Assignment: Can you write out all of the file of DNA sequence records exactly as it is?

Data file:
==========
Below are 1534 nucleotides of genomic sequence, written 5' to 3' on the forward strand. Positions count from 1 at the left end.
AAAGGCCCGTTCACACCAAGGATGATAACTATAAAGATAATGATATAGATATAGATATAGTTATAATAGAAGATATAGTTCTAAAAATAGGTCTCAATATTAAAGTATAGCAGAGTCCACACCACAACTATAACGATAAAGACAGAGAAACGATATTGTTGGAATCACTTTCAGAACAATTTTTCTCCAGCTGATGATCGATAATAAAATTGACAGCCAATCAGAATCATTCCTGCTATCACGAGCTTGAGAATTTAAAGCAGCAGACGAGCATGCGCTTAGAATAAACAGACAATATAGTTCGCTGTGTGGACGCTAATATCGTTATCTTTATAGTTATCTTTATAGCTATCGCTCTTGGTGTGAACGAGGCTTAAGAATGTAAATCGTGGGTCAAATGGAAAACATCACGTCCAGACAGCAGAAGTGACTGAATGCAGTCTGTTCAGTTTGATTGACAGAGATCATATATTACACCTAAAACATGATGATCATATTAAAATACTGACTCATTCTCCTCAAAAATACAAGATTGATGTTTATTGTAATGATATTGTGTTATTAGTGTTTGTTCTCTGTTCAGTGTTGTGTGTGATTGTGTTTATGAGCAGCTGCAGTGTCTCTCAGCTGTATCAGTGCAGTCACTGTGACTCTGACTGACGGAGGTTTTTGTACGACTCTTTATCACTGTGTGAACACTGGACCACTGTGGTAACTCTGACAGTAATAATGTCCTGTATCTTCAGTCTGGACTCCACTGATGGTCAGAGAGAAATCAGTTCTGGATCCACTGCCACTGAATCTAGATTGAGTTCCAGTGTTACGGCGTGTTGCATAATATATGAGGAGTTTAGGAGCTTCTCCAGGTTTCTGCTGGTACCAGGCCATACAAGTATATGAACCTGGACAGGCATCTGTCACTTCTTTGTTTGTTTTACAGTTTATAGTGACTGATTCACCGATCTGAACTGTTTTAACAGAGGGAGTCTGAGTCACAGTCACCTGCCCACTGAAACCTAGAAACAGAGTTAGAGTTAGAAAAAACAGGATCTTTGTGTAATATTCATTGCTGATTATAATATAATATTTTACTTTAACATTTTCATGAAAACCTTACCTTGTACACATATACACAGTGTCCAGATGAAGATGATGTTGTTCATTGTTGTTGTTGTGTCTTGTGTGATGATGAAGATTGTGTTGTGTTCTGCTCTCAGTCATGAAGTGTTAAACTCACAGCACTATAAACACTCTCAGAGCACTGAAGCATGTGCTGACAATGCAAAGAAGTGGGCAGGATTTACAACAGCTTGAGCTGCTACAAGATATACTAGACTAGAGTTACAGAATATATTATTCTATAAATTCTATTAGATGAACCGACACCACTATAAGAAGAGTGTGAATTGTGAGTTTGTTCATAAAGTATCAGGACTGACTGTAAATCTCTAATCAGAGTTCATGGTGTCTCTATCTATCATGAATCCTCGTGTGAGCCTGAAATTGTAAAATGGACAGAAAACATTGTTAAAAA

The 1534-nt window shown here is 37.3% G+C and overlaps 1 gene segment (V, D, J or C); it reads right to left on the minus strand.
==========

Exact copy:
Below are 1534 nucleotides of genomic sequence, written 5' to 3' on the forward strand. Positions count from 1 at the left end.
AAAGGCCCGTTCACACCAAGGATGATAACTATAAAGATAATGATATAGATATAGATATAGTTATAATAGAAGATATAGTTCTAAAAATAGGTCTCAATATTAAAGTATAGCAGAGTCCACACCACAACTATAACGATAAAGACAGAGAAACGATATTGTTGGAATCACTTTCAGAACAATTTTTCTCCAGCTGATGATCGATAATAAAATTGACAGCCAATCAGAATCATTCCTGCTATCACGAGCTTGAGAATTTAAAGCAGCAGACGAGCATGCGCTTAGAATAAACAGACAATATAGTTCGCTGTGTGGACGCTAATATCGTTATCTTTATAGTTATCTTTATAGCTATCGCTCTTGGTGTGAACGAGGCTTAAGAATGTAAATCGTGGGTCAAATGGAAAACATCACGTCCAGACAGCAGAAGTGACTGAATGCAGTCTGTTCAGTTTGATTGACAGAGATCATATATTACACCTAAAACATGATGATCATATTAAAATACTGACTCATTCTCCTCAAAAATACAAGATTGATGTTTATTGTAATGATATTGTGTTATTAGTGTTTGTTCTCTGTTCAGTGTTGTGTGTGATTGTGTTTATGAGCAGCTGCAGTGTCTCTCAGCTGTATCAGTGCAGTCACTGTGACTCTGACTGACGGAGGTTTTTGTACGACTCTTTATCACTGTGTGAACACTGGACCACTGTGGTAACTCTGACAGTAATAATGTCCTGTATCTTCAGTCTGGACTCCACTGATGGTCAGAGAGAAATCAGTTCTGGATCCACTGCCACTGAATCTAGATTGAGTTCCAGTGTTACGGCGTGTTGCATAATATATGAGGAGTTTAGGAGCTTCTCCAGGTTTCTGCTGGTACCAGGCCATACAAGTATATGAACCTGGACAGGCATCTGTCACTTCTTTGTTTGTTTTACAGTTTATAGTGACTGATTCACCGATCTGAACTGTTTTAACAGAGGGAGTCTGAGTCACAGTCACCTGCCCACTGAAACCTAGAAACAGAGTTAGAGTTAGAAAAAACAGGATCTTTGTGTAATATTCATTGCTGATTATAATATAATATTTTACTTTAACATTTTCATGAAAACCTTACCTTGTACACATATACACAGTGTCCAGATGAAGATGATGTTGTTCATTGTTGTTGTTGTGTCTTGTGTGATGATGAAGATTGTGTTGTGTTCTGCTCTCAGTCATGAAGTGTTAAACTCACAGCACTATAAACACTCTCAGAGCACTGAAGCATGTGCTGACAATGCAAAGAAGTGGGCAGGATTTACAACAGCTTGAGCTGCTACAAGATATACTAGACTAGAGTTACAGAATATATTATTCTATAAATTCTATTAGATGAACCGACACCACTATAAGAAGAGTGTGAATTGTGAGTTTGTTCATAAAGTATCAGGACTGACTGTAAATCTCTAATCAGAGTTCATGGTGTCTCTATCTATCATGAATCCTCGTGTGAGCCTGAAATTGTAAAATGGACAGAAAACATTGTTAAAAA

The 1534-nt window shown here is 37.3% G+C and overlaps 1 gene segment (V, D, J or C); it reads right to left on the minus strand.